As a kid who couldn’t handle the Bottom of the Well in The Legend of Zelda: Ocarina of Time, I was way too frightened to touch actual horror games, but I’ve finally braved both franchises as an adult and found genuine scares in both. I enjoyed both so much, in fact, that I’m expanding my horizons to play horror games outside the big two IPs (shocking, I know). Some will scare me more than others, I’m sure, and there will probably be a few I’ll be too terrified to finish. And that’s okay! Maybe those games won’t be for me; maybe they won’t be for me that day, but they might be in the future. That’s the great thing about art: you don’t have to feel the same way about a work forever. As you grow and change, your opinions about art can change, too—especially when it comes to your own work.
Deep inside the heart of every artist lies a fear unlike any other: the fear that your work is no good. Whether you’re a novelist, a game developer, a cartoonist, or a musician, chances are good you’ve worried about the fruits of your labor. Maybe you’re terrified you’ll never produce a quality piece in your life; maybe you’re terrified that you did make quality once, but now your best days are behind you. In either case, you have to worry about your audience, too, and dark times make it easy to believe that your efforts will be universally loathed. Or, worse yet, they might arrive to absolute indifference, which somehow hurts more than the most intense kind of vitriol. I’m not immune to these fears; every time I post a Cutscene essay, my mind swings back and forth between ‘this is bad and people will hate it’ and ‘this is good and no one will read it.’ I have the same experience when I’m working on novels or any other creative piece. What I have to remind myself is that my work, like fear, is subjective and can change with time. Not only can I get better as I grow, but people’s opinions of my work can also change as they grow. Someone could read one of my articles today and think nothing of it, only to reflect on it a year later when the information inside becomes relevant. Life is funny that way; so is art. If you can remember that, it’s easier to put your creations into the world.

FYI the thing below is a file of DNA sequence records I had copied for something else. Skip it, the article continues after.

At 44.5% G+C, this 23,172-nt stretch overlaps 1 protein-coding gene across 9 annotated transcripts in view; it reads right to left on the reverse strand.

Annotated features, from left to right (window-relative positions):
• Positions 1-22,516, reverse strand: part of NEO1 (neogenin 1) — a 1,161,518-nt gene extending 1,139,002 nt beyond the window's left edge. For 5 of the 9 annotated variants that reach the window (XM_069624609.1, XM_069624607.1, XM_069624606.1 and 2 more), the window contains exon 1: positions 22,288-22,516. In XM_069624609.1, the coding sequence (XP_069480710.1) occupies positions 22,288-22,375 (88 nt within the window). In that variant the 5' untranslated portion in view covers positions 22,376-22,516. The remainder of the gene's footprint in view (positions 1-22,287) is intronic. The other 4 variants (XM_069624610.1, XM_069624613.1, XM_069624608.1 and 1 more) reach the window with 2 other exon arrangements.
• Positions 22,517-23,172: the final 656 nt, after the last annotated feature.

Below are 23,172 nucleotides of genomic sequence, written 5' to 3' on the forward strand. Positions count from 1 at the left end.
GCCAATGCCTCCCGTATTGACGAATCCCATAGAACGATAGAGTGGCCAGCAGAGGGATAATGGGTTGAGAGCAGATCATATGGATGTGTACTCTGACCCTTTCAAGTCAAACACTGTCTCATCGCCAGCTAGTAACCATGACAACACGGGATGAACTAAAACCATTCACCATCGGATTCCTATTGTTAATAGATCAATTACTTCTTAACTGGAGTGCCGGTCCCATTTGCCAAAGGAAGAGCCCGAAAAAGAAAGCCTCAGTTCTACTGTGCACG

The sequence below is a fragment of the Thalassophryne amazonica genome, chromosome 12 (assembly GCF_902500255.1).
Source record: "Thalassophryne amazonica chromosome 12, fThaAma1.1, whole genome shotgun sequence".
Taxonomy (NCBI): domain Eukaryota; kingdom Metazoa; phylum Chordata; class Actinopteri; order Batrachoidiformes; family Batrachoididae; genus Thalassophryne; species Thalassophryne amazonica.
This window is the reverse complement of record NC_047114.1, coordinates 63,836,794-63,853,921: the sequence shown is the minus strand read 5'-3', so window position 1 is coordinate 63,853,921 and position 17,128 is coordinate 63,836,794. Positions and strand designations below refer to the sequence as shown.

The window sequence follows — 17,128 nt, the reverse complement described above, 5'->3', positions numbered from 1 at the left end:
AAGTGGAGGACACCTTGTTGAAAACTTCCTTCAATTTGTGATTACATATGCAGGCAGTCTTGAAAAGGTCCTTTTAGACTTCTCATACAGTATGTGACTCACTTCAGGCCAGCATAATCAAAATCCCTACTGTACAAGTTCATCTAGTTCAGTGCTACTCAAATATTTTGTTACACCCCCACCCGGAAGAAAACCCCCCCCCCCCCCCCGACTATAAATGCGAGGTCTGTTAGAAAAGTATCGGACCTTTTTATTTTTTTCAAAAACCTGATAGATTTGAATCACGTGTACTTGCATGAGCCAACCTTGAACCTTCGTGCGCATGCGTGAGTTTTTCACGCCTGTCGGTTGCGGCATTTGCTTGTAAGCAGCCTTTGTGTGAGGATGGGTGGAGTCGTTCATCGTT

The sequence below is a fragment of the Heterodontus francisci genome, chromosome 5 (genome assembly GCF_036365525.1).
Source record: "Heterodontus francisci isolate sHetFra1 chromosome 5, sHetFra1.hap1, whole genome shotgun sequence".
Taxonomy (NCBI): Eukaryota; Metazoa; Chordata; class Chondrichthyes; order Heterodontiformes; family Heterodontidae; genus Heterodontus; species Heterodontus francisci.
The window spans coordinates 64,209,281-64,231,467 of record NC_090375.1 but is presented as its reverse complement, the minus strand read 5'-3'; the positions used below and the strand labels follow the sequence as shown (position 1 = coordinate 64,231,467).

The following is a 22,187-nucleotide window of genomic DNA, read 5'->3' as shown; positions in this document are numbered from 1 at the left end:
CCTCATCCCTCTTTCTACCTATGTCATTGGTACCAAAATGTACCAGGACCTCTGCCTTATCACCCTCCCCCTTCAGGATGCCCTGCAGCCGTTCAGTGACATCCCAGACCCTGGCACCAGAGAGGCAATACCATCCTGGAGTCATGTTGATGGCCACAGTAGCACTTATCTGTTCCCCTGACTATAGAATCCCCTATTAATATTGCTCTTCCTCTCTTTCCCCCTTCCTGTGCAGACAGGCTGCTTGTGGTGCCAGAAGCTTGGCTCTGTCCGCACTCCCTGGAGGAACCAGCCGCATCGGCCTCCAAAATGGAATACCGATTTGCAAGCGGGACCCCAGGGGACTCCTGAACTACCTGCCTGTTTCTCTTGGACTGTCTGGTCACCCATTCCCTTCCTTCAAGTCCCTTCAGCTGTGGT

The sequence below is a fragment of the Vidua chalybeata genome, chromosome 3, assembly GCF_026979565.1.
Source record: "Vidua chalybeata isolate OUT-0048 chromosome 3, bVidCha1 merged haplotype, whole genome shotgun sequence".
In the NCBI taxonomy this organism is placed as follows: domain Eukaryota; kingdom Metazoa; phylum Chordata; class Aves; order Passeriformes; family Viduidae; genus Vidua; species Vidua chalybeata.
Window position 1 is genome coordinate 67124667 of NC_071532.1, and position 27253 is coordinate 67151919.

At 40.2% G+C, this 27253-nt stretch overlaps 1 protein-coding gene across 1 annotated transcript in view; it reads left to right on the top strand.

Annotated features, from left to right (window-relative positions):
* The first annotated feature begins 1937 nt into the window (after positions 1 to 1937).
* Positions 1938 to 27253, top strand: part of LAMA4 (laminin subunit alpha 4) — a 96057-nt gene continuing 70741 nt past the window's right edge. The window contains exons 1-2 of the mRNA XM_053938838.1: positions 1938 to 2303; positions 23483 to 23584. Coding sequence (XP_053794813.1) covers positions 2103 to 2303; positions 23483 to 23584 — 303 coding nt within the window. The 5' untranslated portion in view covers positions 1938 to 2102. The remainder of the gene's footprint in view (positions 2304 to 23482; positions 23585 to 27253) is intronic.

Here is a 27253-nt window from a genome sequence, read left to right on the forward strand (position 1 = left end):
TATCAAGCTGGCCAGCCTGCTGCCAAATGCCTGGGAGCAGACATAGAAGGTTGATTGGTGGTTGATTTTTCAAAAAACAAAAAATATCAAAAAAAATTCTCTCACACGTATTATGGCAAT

But it’s okay if it’s still a little scary.
I’ve got one more article planned for October: a StoryScan piece about the classic films that inspired the developers of a recent horror game. To prepare, I’ve spent the last week binging those movies one after the other. Some of them I loved; others bored me so much I was fighting off sleep at the end. If fear and art were objective things, I’d like every movie on the list as much as the developers did, but they’re not and I didn’t. And that’s a good thing! Subjectivity keeps things interesting, and it gives us the freedom to change. If not for that, I might never have been brave enough to beat Ocarina of Time myself, and my intertwined careers in writing and game publishing would look very different today. So cheers to growing up, facing your fears, and embracing that some things might always be scary.
Liz Kelly, Editor-in-Chief
Game Study: Ocarina of Time
An in-depth analysis of the plot, characters, and themes of The Legend of Zelda: Ocarina of Time.
StoryScan: Silent Hill 4 and Character
A flat protagonist limits the effectiveness of the horror in Silent Hill 4: The Room.
StoryScan: Resident Evil and Dialogue
Resident Evil has a lot of positive qualities, but its infamous dialogue leaves something to be desired.